|Published: Monday, January 7, 2013 - 1:08 pm|
By James Fisher, SVG Correspondent
For ESPN on ABC’s Saturday Night Football, director Derek Mobley usually has 18-21 cameras covering the action. Tonight, when he directs ESPN’s HD production of the Discover BCS National Championship Game from Sun Life Stadium in Miami Gardens, FL, he will have considerably more — plus expanded audio resources usually reserved for Monday Night Football. And he’ll face the added pressure of directing a Notre Dame vs. Alabama matchup that could be one of the most watched college football contests in history.
Of course, this will be the fifth national championship game he has directed, so Mobley has learned to take it all in stride. “If you’re prepared and you know what you want to accomplish on-air, it kind of negates the pressure,” he explains. “You want to enhance what you do well, not cause a distraction.”
He understands that the production team provides the footage used for video replays, and they “have a responsibility to help get the call right.” ESPN has deployed 39 cameras for the event, including five for its College GameDay set and nine 3D cameras. Cameras are positioned on each sideline and each goal line, so every boundary is covered. There are also four slo-mo cameras, including one handheld.
The championship game will also benefit from the Spidercam system, which was used last week during the Rose Bowl in Pasadena, CA, as well as last season’s Monday Night Football. ESPN Coordinating Producer Bill Bonnell describes Spidercam as “faster and more stable than any other system that flies over the field. It’s an amazing piece of technology that gives you a really unique view of the game.”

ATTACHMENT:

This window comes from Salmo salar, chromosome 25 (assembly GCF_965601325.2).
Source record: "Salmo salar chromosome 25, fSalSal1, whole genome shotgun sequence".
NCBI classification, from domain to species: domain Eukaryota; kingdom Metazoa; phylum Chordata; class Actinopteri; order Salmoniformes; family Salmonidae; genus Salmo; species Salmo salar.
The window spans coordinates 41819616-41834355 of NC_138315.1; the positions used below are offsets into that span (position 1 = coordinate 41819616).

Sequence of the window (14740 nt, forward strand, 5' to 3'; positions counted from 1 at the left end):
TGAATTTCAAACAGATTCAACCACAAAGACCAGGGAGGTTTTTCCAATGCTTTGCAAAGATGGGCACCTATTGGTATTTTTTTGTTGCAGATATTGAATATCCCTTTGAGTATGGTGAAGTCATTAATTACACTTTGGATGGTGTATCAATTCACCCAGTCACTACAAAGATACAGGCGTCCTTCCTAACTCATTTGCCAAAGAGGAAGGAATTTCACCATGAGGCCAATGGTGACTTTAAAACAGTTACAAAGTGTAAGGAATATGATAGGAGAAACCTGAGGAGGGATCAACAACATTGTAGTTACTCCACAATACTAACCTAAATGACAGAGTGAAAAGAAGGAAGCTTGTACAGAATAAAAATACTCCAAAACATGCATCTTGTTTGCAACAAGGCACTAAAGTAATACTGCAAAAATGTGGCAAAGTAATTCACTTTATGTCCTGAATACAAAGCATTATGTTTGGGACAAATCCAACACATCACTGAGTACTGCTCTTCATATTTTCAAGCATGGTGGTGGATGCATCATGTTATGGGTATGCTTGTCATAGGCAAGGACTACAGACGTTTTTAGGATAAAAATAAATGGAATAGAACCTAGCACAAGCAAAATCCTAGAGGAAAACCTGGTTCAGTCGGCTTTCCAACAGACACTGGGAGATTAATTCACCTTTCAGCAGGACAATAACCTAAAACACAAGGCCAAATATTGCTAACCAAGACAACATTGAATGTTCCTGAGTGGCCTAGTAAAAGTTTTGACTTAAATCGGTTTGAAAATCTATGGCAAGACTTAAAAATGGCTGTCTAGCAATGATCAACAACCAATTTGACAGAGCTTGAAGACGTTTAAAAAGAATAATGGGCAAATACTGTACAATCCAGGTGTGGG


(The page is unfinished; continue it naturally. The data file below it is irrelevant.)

Viewers watching the game might want to crank up their surround-sound system. With more than 80 microphones in use during the contest, including five 5.1 surround microphones usually reserved for Monday Night Football, Kevin Cleary, ESPN senior audio producer for remote production operations, is promising home viewers an “immersive” experience not possible with a two-channel audio feed.
From the excitement of the crowd to the hits on the field, audio remains an integral part of the viewing experience. “Audio really tells the emotional part of the game,” Cleary explains. “It literally gives you the best seat in the house.”
A combination of SoundField DSF-2, Holophone H2-PRO, and Holophone H4 SuperMINI units, the surround mics will be positioned on poles near the front row. They will be joined by six parabolic mics around the field, two on each sideline and one at each end zone. Mics will also be deployed in the parking lot, outside player locker rooms, in fan areas, and on cameras, even the Spidercam.
For its HD production, ESPN is using Sony cameras, most equipped with Canon lenses. The production will be switched on a Grass Valley Kayenne switcher and use EVS video-replay systems as well as a Calrec Apollo audio console, which will receive a submix from the enhanced audio being used for the championship game.
According to ESPN Senior Coordinating Producer Ed Placey, although the network is not breaking new ground with its coverage, it is bringing together a number of high-end production elements (including virtual graphics) and new ideas to deliver the game to home audiences. “This is the opportunity to dream big. Our tech people are pumped up,” he says. “There’s no bigger show than what you’ll see on Monday night.”